Medicine

Medicine has to do with diseases and conditions that affect the entire body. In this section, learn about testing and treatment plans including the medicines used to prevent and treat a range of diseases and conditions.

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Doctors in the U.S. still perform about 500,000 surgeries each year with his life-saving technique.

By Michelle Konstantinovsky

Performing CPR on a woman means that, yes, there will be some hand-to-breast contact. Womanikin is designed to help reduce the stress and hesitation.

By Cherise Threewitt

Doctors' waiting rooms often have signs that a fee will be charged for no-shows or late arrivals. So, should patients ask doctors for reimbursement when they have to wait a long time?

By Alia Hoyt

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He was able to detect a significant number of early cancers with his method, paving the way for the first mass screening program, launched in Tennessee in 1928.

By Michelle Konstantinovsky

When you feel like you're between a rock and a hard place, a stool softener could get you out of a jam.

By Loraine Fick

We're all familiar with the lists of active ingredients on the products we use, but what are inactive ingredients and how can they affect you?

By Alia Hoyt

Laparoscopic surgery has become the preferred method of minimally invasive surgery. It involves making tiny incisions in the body, and doctors remove some organs via the belly button.

By Alia Hoyt

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Donating blood is critical to ensure ample blood supply across the U.S. But what steps does it take once you give?

By Shelley Danzy

Having blood drawn is a piece of cake for some people and a traumatic experience for others. Either way, being armed with information can only help make the process easier.

By Tara Yarlagadda

When you call 911 in the U.S., you expect an ambulance to come roaring to your aid in a matter of minutes. But how are ambulances dispatched — and why do they cost so much?

By Patrick J. Kiger

Making sure the bowels are moving is key to monitoring health after surgery.

By Michelle Konstantinovsky

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New research from the American of Pediatrics suggests an alarming number of parents are sharing antibiotics that were originally prescribed for their children — and this is bad news for all of us.

By Michelle Konstantinovsky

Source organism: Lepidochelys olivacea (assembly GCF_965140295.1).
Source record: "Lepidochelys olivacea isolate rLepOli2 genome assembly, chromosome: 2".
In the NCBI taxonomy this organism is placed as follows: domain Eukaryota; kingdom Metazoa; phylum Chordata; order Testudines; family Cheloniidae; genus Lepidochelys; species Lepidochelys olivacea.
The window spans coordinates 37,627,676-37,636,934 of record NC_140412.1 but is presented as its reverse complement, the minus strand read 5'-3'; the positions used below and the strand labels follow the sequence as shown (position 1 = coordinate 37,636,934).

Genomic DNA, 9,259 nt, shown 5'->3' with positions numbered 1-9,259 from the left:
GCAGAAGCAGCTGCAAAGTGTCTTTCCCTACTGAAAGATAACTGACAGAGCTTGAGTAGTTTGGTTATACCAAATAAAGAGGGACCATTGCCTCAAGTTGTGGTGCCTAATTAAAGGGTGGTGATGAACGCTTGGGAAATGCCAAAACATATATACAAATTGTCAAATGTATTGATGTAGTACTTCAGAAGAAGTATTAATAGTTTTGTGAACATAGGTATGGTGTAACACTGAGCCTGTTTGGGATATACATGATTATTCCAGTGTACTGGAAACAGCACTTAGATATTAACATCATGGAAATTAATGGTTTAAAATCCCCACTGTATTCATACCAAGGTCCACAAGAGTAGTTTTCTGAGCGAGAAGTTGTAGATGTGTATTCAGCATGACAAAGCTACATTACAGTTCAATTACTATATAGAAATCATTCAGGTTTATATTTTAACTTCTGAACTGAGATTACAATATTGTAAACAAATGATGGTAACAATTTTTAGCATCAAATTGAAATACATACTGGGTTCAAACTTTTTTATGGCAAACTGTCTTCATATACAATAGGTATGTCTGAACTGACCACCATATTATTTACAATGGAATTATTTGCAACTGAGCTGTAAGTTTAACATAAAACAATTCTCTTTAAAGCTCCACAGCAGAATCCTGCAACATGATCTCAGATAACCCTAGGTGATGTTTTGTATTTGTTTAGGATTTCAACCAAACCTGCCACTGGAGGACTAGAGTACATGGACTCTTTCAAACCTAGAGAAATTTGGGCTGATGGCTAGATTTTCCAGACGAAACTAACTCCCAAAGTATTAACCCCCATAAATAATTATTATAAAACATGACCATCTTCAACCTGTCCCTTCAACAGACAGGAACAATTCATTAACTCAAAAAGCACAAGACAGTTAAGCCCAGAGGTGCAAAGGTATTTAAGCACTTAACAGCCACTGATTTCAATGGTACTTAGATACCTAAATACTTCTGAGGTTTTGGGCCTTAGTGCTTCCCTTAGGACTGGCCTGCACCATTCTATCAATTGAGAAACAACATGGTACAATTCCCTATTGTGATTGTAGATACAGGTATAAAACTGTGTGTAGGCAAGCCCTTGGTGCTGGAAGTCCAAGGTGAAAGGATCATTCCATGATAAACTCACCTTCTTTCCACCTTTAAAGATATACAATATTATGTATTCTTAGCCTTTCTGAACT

Forget the knife and take a pill instead?

By Chris Opfer

Conventional wisdom has long dictated that older people should take a small dose of aspirin each day for their cardiovascular health. A huge new drug trial disagrees.

By Jesslyn Shields

Flexible electronics have enabled a team at Tufts University to create a bandage that not only monitors wounds, but delivers treatment as well.

By Laurie L. Dove

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The new 3D color scans look like cross sections from a vividly realistic anatomical model, revealing great detail and true-to-life color.

By Patrick J. Kiger

The study, led by Boston Children's Hospital, was successful at getting mice with spinal cord injuries to walk again.

By Michelle Konstantinovsky

The intent of Right to Try is to make the process of obtaining last-ditch, potentially life-saving drugs easier for terminally ill patients by avoiding FDA strictures altogether.

By Carrie Tatro

The FDA already has a program that does almost exactly the same thing for patients, but is anyone aware of it?

By Carrie Tatro

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Chemotherapy was an accidental discovery from World War II. But is it any different in the 21st century?

By Alia Hoyt

There's actually a need for donated stool to help treat certain intestinal infections. But not everyone is qualified for the task.

By Alia Hoyt

Antibiotic-resistant bacterial infections pose a grave danger to the health of millions of people every year. Phage therapy may provide a solution.

By Carrie Tatro

An as-yet untested Ebola vaccine is giving health officials hope of containing the outbreak sweeping the Democratic Republic of Congo in central Africa.

By Laurie L. Dove

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Have a medicine cabinet full of expired prescriptions? This weekend is the time to get rid of them.

By Kristen Hall-Geisler

Not all drugs are created equal. And not all drugs are prescribed for the particular conditions they're technically approved to treat, either. That's when they fall into the off-label category, and they're more common than you think.

By Michelle Konstantinovsky